A homeowner heads to the garden center to buy ornamental grass for the yard. They plant it, thinking it is a good way to green things up—only to find the new variety soon takes over the garden bed and spreads to other yards.
It’s a common problem with cogongrass—labeled one of “the world’s worst invasive weeds” by the United States Department of Agriculture (USDA) and banned by federal legislation. It’s also a growing issue, reports a new study by the University of Massachusetts Amherst.
Researchers discovered that cogongrass and nearly 1,300 other invasive plants are currently being sold in nurseries, garden centers and online retailers around the country. A number of these species are banned by the Federal Noxious Weed Act, as well as by state regulations.
Cogongrass is by far “the most concerning case of federally designated noxious weed sales,” lead author Evelyn M. Beaury, a graduate student in organismic and evolutionary biology at UMass, says in a statement. She and her colleagues found that Imperata cylindrica was being sold by 33 vendors in 17 states.
“This is a tricky case because plant breeders are marketing a sterile cultivar,” she adds. “But research shows these plants are not completely sterile and can still become invasive.”
Native to Southeast Asia, cogongrass is now established in several states. Eradication is difficult and costly. According to the USDA, there are “no known effective biological control methods,” reports Cheryl Santa Maria for the Weather Network.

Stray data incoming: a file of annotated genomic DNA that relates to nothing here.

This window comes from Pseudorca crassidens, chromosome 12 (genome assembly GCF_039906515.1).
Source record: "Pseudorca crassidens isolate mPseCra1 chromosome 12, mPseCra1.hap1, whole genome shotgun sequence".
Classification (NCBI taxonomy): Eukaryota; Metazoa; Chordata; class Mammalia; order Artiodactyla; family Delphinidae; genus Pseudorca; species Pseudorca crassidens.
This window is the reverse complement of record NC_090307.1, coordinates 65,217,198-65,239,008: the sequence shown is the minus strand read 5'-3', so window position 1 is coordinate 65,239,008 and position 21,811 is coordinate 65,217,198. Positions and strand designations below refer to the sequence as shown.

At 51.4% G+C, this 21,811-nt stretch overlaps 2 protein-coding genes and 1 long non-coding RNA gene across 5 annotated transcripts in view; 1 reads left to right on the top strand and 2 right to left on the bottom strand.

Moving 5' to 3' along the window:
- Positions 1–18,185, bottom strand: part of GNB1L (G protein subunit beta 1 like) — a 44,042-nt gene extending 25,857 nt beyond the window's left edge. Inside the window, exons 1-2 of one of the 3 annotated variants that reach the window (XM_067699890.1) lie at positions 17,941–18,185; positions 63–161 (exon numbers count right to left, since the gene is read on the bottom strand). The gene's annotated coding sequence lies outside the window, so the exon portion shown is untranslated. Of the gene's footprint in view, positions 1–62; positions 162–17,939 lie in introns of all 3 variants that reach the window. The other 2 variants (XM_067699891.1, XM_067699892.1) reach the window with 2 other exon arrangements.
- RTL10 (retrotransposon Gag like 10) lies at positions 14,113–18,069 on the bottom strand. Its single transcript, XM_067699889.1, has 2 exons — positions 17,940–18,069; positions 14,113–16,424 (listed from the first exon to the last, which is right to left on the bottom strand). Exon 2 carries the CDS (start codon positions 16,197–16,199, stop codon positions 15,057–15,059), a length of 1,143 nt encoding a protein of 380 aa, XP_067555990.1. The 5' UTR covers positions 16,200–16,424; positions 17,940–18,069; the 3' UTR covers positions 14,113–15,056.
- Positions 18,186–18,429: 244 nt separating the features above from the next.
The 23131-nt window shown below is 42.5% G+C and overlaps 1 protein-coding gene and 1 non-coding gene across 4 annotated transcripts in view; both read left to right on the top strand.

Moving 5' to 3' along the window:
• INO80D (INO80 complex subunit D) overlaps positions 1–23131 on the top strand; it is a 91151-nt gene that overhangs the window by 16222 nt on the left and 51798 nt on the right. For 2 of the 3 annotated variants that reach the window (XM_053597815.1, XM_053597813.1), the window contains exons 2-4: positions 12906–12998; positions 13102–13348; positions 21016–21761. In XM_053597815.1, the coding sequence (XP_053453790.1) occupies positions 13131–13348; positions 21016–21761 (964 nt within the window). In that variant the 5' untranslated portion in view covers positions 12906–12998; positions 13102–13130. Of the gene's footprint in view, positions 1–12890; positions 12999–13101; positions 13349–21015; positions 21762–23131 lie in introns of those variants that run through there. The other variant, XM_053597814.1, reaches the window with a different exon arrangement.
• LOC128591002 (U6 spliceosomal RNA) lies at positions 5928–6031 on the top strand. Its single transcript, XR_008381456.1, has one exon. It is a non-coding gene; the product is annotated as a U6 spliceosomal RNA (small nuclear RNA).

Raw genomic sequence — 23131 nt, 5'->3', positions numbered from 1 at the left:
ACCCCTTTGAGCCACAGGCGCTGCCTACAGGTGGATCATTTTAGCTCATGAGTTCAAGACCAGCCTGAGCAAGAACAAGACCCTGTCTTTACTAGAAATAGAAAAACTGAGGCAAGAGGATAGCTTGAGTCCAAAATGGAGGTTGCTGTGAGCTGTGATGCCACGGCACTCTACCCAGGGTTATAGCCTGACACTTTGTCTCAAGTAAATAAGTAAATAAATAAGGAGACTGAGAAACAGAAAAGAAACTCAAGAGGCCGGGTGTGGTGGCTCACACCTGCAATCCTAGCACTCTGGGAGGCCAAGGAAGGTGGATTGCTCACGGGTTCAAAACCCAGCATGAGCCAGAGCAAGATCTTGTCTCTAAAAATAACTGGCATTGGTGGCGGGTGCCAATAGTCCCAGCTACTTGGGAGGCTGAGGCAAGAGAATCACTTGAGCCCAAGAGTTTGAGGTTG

Published in the peer-reviewed journal Frontiers in Ecology and the Environment, the study searched Google and a database of nursery catalogs to identify invasive plants still being sold in the United States. The information was gathered from 1,330 nurseries, garden centers and online retailers, including Amazon and eBay.
The researchers discovered that 61 percent of 1,285 invasive plant species remain available through the plant trade, including 50 percent of state-regulated species and 20 percent of federal noxious weeds, reports Chrissy Sexton of Earth.com.
One particularly problematic plant is European frogbit, which is banned in Wisconsin and other states. The lily pad-like species was once used as an ornamental planting but was outlawed because of its ability to take over ponds and choke out other vegetation.
“Once introduced, natural dispersal is also possible given its ability to overwinter and spread rapidly,” Amanda Smith, an invasive species specialist with the Wisconsin Department of Natural Resources, tells Kent Tempus of the Green Bay Press Gazette.
Other invasive species being sold include Japanese barberry, Chinese privet, whitetop, Norway maple, Brazilian peppertree, Russian olive, garlic mustard, yellow star thistle, Canada thistle, kudzu and Johnsongrass, among others, the study states.
Researchers report the proliferation of these plants continues due to an inconsistent approach to enforcement by federal and state regulators. However, the study concludes that consumers need to be more aware of what they are buying.
“While patchy state regulations definitely contribute to the widespread availability of invasive plants in the U.S., it’s clear we as a public also lack awareness about which plants are invasive and how they spread to new areas,” Beaury says.
One good thing: the study is generating interest by enforcement agencies who want to crack down on illegal sales.
“We’ve already heard from state regulators that have used our results to follow up with growers selling invasive species,” Beaury says in the report. “This is great news, and if we want to continue to protect native ecosystems, regulators and managers need more resources to do so.”